HUNT: Mr. Secretary, most experts say it was a disaster now, 1989, when the United States left Afghanistan after the Russians were thwarted. Doesn't that suggest that in the first place, the United States has to lead a major nation building effort there, if you will? And do you agree with the Brits that there ought to be probably an international force -- a predominantly Muslim force -- but there ought to be at least a small logistical and communications force led by the United States?
RUMSFELD: Well, I think nation building does not have a brilliant record across the globe. It's a very hard thing to do. It's a hard thing for the people in a country to make a nation work well, and there's a lot that are not doing it well around the world. And it's even harder for foreigners, strangers, to go into a country and think that they know what the template, what the model ought to be for that country.
Now, we do have a responsibility, and we care about what happens in Afghanistan after we leave. And we will leave; we covet no land. We don't want to try to take over that country, as others have tried to do in past years.
When we leave, we want to make sure that we do what's right from a humanitarian standpoint. We want to do what we think is right by helping them develop a broadly based government. But in the last analysis, the people that live in this area are going to have to make it work.
With respect to a peacekeeping force, first of all you have to have peace before you can keep it. And there is not peace in that country. It is a dangerous place. And second, we -- people on the ground are the ones that you would want to provide the peacekeeping first, if they are able to do it. That is to say if the Northern Alliance or the tribes of the south are able to create a secure environment that is sufficient so that the humanitarian aid can come in and the aid workers can get there and they can provide the kinds of assistance to the terribly suffering Afghan people.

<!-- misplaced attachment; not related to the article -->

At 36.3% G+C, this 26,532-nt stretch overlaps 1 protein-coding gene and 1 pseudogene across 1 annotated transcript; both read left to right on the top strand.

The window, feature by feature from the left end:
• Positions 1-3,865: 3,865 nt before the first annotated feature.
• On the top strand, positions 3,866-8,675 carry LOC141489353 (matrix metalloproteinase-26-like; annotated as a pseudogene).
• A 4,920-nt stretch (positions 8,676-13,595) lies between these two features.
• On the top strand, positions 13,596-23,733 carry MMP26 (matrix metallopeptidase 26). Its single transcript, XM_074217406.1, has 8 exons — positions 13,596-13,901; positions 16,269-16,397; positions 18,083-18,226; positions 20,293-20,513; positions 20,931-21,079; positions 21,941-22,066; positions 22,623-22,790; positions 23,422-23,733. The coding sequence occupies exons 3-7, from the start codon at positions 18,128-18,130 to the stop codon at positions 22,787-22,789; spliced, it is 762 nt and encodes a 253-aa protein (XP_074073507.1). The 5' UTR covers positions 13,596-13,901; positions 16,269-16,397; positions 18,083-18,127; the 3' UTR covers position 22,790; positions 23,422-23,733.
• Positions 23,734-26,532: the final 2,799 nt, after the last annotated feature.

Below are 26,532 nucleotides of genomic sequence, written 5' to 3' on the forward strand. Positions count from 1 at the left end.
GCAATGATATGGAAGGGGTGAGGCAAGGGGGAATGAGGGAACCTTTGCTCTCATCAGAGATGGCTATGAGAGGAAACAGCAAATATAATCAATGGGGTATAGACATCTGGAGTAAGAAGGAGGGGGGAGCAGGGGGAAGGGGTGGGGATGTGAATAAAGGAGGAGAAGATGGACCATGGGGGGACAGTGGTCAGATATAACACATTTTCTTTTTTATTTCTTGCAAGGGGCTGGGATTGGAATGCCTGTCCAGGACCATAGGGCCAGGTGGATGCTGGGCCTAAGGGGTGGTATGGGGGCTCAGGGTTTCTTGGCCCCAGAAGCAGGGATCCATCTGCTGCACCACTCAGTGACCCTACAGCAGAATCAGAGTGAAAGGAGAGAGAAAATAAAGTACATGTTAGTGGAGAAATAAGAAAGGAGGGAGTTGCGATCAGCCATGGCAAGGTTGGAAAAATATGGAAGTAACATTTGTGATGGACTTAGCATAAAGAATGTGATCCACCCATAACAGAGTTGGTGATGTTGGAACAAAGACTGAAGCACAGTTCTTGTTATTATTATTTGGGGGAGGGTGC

It's just a tragedy what's happened. They've had three years of drought, and many years of war. And it's a sad situation.
We need to help provide that stability. But the best way to do it is let the forces on the ground do it.
NOVAK: Mr. Secretary, we're out of time, we have to take a break, but I want to get one question in. You have said that when it comes to Osama bin Laden dead or alive, if you had your druthers, you'd prefer dead. What orders do our special forces have if they encounter Osama bin Laden: shoot on sight, or try to capture him? RUMSFELD: Our forces always have the rules of engagement that are written, they understand them. And certainly if a person surrenders, we take them -- we don't shoot people that refuse to surrender or try to flee. They have an obligation to try to stop them.
NOVAK: We're going to have to take a break. And when we come back, we'll ask Secretary Rumsfeld about what's next after Afghanistan in the war against terrorism.
HUNT: Mr. Secretary, in this week's "New Yorker," Sy Hersh reports that Iran is making a major push and having some success in developing atomic power. You've been very forthright in describing Iraq as an evil threat to the United States, but you've been more calmly (sic) towards Iran.
Do you consider Iran, basically, an adversary or an ally right now in this war on terrorism?
RUMSFELD: Oh, my goodness, Iran is certainly not an ally. That's a word that's reserved for a relationship that's noticeably different than ours with Iran.
Iran is a state, like Iraq and North Korea and Cuba and Syria and Lybia, that's on the terrorist list. So they don't get there by accident, they earn that.
HUNT: Is Iran the same order of threat as Saddam Hussein, Iraq right now?
RUMSFELD: It's a very different situation. I think that there's no question that Iran is very actively developing nuclear weapons. That is a fact. How many years it will take for them to actually have a nuclear weapon, I don't know. I think it's unclear to me.